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Lethbridge Herald Newspaper Archives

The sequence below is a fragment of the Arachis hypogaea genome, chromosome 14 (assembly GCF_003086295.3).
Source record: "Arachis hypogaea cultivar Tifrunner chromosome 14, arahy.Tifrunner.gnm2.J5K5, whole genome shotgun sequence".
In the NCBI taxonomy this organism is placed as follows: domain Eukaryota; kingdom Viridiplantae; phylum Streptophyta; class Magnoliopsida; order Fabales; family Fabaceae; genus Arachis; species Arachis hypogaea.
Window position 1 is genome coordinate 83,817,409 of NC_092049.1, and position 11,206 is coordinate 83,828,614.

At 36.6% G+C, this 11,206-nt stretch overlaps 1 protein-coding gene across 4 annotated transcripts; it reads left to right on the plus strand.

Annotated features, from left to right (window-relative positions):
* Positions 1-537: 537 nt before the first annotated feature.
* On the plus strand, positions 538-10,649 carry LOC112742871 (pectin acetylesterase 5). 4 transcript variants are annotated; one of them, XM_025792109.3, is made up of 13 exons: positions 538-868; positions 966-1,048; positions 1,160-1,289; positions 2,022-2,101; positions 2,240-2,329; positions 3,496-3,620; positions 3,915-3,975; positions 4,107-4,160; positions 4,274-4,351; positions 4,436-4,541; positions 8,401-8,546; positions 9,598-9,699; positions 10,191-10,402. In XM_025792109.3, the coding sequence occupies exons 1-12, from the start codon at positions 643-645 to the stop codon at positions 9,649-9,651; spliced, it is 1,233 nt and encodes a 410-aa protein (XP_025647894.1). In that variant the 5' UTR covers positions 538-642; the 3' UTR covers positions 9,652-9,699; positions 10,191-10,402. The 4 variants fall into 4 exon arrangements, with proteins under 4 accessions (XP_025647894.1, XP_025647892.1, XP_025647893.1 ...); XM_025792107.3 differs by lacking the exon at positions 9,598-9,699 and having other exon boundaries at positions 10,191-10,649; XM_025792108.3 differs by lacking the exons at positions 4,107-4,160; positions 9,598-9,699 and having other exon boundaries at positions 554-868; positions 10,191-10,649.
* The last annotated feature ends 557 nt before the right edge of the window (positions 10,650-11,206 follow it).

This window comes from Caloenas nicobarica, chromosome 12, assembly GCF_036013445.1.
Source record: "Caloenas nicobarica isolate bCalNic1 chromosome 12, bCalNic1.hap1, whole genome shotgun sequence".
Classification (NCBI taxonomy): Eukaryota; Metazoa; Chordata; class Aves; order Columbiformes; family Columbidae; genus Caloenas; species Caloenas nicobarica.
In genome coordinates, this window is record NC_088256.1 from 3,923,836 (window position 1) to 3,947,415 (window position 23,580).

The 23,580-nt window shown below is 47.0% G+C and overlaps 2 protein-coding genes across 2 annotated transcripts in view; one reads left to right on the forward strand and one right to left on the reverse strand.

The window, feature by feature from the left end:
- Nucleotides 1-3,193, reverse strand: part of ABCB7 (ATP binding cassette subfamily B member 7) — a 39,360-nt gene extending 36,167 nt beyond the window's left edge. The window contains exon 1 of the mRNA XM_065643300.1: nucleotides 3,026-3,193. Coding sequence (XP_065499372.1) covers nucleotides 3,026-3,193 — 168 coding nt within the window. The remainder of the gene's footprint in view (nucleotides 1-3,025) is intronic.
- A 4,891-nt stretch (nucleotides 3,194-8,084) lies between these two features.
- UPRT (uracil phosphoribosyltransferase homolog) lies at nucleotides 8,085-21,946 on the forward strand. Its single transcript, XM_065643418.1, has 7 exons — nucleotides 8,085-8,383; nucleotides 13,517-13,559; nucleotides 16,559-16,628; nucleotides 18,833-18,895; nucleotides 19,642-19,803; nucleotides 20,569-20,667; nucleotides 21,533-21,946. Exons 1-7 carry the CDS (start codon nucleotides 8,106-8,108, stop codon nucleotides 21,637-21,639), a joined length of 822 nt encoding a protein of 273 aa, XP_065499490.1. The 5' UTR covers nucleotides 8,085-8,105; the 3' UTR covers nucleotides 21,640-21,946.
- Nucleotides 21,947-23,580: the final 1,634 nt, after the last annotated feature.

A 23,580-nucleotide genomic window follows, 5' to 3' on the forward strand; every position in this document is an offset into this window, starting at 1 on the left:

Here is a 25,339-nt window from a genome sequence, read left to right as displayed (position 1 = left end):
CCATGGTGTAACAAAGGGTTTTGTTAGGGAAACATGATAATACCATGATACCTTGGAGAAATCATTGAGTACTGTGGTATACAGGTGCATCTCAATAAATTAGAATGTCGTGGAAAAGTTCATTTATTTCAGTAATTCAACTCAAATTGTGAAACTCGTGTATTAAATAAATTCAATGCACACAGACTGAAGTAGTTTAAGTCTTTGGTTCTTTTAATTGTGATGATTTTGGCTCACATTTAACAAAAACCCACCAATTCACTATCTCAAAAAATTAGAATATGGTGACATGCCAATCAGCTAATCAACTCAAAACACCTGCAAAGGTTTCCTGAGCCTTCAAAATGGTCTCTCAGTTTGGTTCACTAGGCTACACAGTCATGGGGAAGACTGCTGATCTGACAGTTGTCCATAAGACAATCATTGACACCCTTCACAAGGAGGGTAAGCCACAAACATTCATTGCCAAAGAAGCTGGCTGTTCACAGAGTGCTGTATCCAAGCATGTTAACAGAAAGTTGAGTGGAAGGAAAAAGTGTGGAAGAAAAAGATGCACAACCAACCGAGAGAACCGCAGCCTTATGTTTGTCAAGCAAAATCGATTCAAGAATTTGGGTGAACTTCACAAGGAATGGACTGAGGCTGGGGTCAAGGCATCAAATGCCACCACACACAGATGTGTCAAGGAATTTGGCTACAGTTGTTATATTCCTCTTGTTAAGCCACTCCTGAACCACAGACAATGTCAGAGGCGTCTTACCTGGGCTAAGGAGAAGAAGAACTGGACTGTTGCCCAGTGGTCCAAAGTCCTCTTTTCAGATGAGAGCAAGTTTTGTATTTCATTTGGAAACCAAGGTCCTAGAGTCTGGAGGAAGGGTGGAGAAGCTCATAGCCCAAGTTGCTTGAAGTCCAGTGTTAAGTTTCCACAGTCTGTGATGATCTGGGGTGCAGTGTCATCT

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Lethbridge Herald, The (Newspaper) - June 7, 1973, Lethbridge, Alberta 30 IITH5RIDGE HERAIP Thuisdoy, June 7, 1973 Boy Scout image of spacemen being shattered by Skylab crew BT MARY BLBB CAPE KENNEDY. Fla Ren- ter) The Skylab crew is rap- idly shattering the Bo> Scout image of astronauts which ine space agency sought to project for years. In the early years of manned space flight, the astronauts were kept as secluded as pos- sible and were portrayed to the public as Sunday school teach- eis former boy and clean-living heroes Officials did not have much trouble with Alan Shepard. America's first man in space, and John Glenn, the first Amer- ican to orbit the earth. Shepard uses polished, articulate phrases in public and Glenn sel- dom says anything worse than or "hell." The public was protected from any unwanted language in, his golly-gee-whiz remarks. But his conversation was being the early days by a time-delay to the general public, he layed to the world- Fiberglass belted tires Guaranteed for 36 months 49 B78-14 Whitewalf installed Befted Nylon or Polyester acr. 678-14 23.49 a-Your choice! The cushion- smooth ride of polyester or rugged, long-wearing nylon. Both with the extra muscle of 2 fiberglass belts under the tread Result: longer mileage, greater impact resistance and vehicle sta- bility. Choose the tire that meets your driving needs... both at one low, low price. 95 R 14000 Nylon 95 R 15000 Polyester 4 ply nylon tires 20 49 F78-K BlackwaB Irutalled b-95 R 12000. Quality plus economy. Wide modern tread design ensures good handling control and stability. 4 full plies of rugged nylon cord for absolute strength and safety. Plus long, long mileage. 32 month tread wearout guarantee. Other sizes up to H78-1S at Enjoy what you want when you want it Open an All Purpose Account ServUo Station Hours: O doily 8 o.m. to 6 p.m. ond M, 'HI 9 p.m., in playing conversations from space. If the word "damn" spoken, it was never lepeated in the official transcript. Eugene Cernon, on Apollo 10, shocked many officials when he yelled "son of a bitch" as the spacecraft went out of control while circling the moon the lunar module. His wrist was slapped later and he received many letters of protest, Cernon felt called upon to apologize for what he termed emerged as a down-to-earth hu- man being who reacted to a crisis with a few choice ex- pletives. He changes the image of an astronaut from a robot to a man. John Young added to the flames when he made some de- about an orange drink while sit- ting on the moon in the lunar module. He was unaware that re- re- marks upset citrus people be- cause the drink as not real or- ange juice. Of all astronauts in the pro- gram. Charles (Pete) Conrad probably uses more of the de- scriptive phrases considered un- desirable than any other. How- ever, on his Apollo 12 moon mission, Conrad was careful with his language and delighted the world with his tum-de-tum- tum humming and joyous en- thusiasm. Skylab was a different kettle, of tish. After a 10-day delay during which the astronauts worked long hours on special training, they met nothing but frustration when they first attempted to re- pair the space station and dock wih it. Conrad, Joseph Kerwin and Paul Weitz worked hard in space suits with tools that did not meet their requirements. They became exhausted and on edge. The language became salty and the "son of a bitch" phrases more frequent. The went on to use four-letter words. It was apparent they were oblivious to the fact anyone was listening, or they probably did not care. In the Apollo program, afl the conversation is repeated verbatim in the The transcripts from Friday night are a bit more risque than usual. But since Conrad turned in a splendid performance, he un- doubtedly will be forgiven. White people frighten flost tribe SYDNEY fReuter) An Aus- tralian government jungle pa- trol, warned of a possible en- counter with cannibals in the wilds of Papua-New Guinea, found instead a mystery tribe which was terrified at meeting white men for the first time. The patrol leader. William van Rikxoort, said on his return to Sydney that his party discov- ered the "lost of shy na- tives in early August in a re- mote jungle region of the moun- tainous island territory. He said that on first contact the natives, armed with bows and arrow, were ''extremely shy and apprehensive." The patrol found the tnbe. known as Sinalis, in the remote Strickland River area of the is- land's southern highlands after 'a nightmare trek through leech-infested and mountainous j j jungle. i But after a few days' contact. the natives lost their fear and' visited the patrol's camp freely to trade bananas and sago while watching the camp's activity. "Bows and arrows were car- ried only for the first few days." said van Rikxoort. "During the visit, Sinalis women and children mingled freely with the patrol." He said no indication was found to support claims by a missionary' that cannibalism had been reported in the area Van Rikxoort said the Sinalis i were a "slender and often slight people of rather short stature with noses shaped like those I seen on carvings found along the Sepik with a clear outline and gently flaring nostrils He said they were typically forest people and bore no physi- cal resemblance to the stocky Highlanders of the Australian- administered territory. i ''Semi-nomadic, they travel 1 for miles to establish a new gar- iden, and sometimes abandon old ones for no apparent reason. They live in small scattered groups of extended families much as a day's walk apart." The tribe had no ceremonial or ornamental carvings, and ornaments consisted only shell necklaces and woven arm- l bands. I Van Rikxoort said the tribe's isolation had kept it from pre- 1 vious contact with white people. SPECIAL OFFER! 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